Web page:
083 272 2000 otwithnature@gmail.com

 Lisa’s Story

I wanted to do Occupational Therapy since I was eight years old, I realized at the age of eight, that I was different to most children.  I found that nature and animals helped me cope, even though I had no idea why I was different. On finishing my matric, I did not have sufficient marks to get into OT. The next step was to do my matric year again, to try improve my marks to get in to OT. I managed to improve my marks and was accepted in to my 4 year degree of OT. I failed my 1st year and had to repeat it. My 3rd year of university was my @nd year of my degree, I failed this as well. I only started my 3rd year of OT in my 5th year of attending university. By this time I was extremely frustrated and thought that the teachers at school that told me that I was lazy and stupid where correct.

I then decided to go to a Educational Psychologist to see, if I actually was stupid and lazy. when the report came out I was diagnosed with severe dyslexia, now called a learning difficulty. And to be told that it was totally unbelievable that I have actually got so far in university. So not only was I not stupid and lazy, but I struggled to learn, and read and write, I was clever and was able to think out the box. I eventually finished my degree 7 years after finishing my first year of matric.

It was a long journey through trials and tribulations, but in 1992 succeeded in getting my Occupational Therapy qualifications.

I started my own OT practice at Sleepy Hollow Horse Riding, using Hippotherapy as my main treatment modality. I then started to travel to countries around the world lecturing and attending many different courses to further my knowledge and be able to provide many different modalities.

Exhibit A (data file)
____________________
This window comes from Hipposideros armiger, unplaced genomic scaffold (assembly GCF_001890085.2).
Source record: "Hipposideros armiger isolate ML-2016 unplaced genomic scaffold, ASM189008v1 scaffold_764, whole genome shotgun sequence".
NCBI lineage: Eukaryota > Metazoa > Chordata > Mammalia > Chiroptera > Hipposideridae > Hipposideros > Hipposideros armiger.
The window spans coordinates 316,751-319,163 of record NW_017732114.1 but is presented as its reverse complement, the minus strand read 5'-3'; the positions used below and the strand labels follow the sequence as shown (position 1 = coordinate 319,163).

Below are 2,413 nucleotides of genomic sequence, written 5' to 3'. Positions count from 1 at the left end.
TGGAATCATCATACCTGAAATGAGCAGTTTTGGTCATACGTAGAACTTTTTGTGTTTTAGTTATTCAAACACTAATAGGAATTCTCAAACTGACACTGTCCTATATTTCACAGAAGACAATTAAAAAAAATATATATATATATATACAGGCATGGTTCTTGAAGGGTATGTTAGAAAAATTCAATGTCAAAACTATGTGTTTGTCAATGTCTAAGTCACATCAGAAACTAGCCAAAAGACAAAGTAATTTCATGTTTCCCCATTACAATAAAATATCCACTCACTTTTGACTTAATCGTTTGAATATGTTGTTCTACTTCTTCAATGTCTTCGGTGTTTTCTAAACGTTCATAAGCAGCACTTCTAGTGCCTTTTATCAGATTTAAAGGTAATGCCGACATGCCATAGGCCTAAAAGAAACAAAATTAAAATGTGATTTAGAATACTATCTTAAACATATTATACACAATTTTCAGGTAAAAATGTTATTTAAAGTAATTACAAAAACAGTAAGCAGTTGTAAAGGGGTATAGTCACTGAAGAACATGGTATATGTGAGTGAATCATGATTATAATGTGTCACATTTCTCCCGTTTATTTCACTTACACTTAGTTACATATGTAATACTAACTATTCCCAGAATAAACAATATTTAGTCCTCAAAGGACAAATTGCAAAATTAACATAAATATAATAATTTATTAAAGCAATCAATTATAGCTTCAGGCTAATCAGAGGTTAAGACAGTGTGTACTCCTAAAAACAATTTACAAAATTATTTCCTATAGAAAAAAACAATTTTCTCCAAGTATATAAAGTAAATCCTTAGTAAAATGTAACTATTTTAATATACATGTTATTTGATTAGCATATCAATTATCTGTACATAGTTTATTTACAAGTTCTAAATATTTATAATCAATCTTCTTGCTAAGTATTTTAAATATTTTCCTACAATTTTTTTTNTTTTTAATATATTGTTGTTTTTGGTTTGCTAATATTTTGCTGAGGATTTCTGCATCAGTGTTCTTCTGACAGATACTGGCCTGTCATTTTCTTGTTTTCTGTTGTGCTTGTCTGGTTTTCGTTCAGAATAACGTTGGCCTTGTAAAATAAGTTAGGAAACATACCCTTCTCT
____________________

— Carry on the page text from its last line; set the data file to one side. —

On finishing my Occupational Therapy degree, I decided that there where many more modalities that could be added to my degree to help clients with the use of nature. I then proceeded to travel the world, on and off, over the years. While overseas I attended many courses, lectured, ran Therapeutic Riding program at Summer Camps for ADHD and autistic children, Main Speaker on Hippotherapy in New Zealand Annual Hippotherapy and Riding for the Disabled Conference, Senior Examiner for SA Riding for the Disabled (SARDA) and founder member of the Equine Assisted Therapy Association of SA (EATASA).

Because of the dyslexia, I can think out of the box, enabling myself to be able to see the big picture, with all my clients I work with, rather than the immediate difficulty they are currently dealing with, leading to a more holistic picture. I have had the experience of pushing through boundaries and striving towards goals and dreams, this leads to better understanding of the clients I have the privilege to work with.

I discovered Craniosacral Therapy in the USA and realized that Craniosacral Therapy was a potent therapy. This then led me to do Craniosacral Therapy Level 1 and Level 2, I have attended many of the Biodynamic Craniosacral Therapy online seminars. This was due to my fascination of this potent and phenomenal treatment stratergy.

I am extremely privileged in that I love my work and have a passion for what I do.

“Dyslexic kids are creative, ‘outside-the-box’ thinkers. They have to be because they don’t see or solve problems the same way other kids do. In school, unfortunately, they are sometimes written off as lazy,  unmotivated, rude, or even stupid. They aren’t. It is not a bad thing to be different. Sometimes, it’s the mark of being very, very talented”

– Rick Riordan.

“I  didn’tt succeed despite my dyslexia, but because of it. It wasn’t my deficit, but my advantage. Although there are neurological trade-offs that require that I work creatively (and) smarter in reading, writing and speaking, I would never wish to be any other way than my awesome self. I love being me, regardless of the early challenges I had faced.”

 -Scott Sonnen, Professional Athlete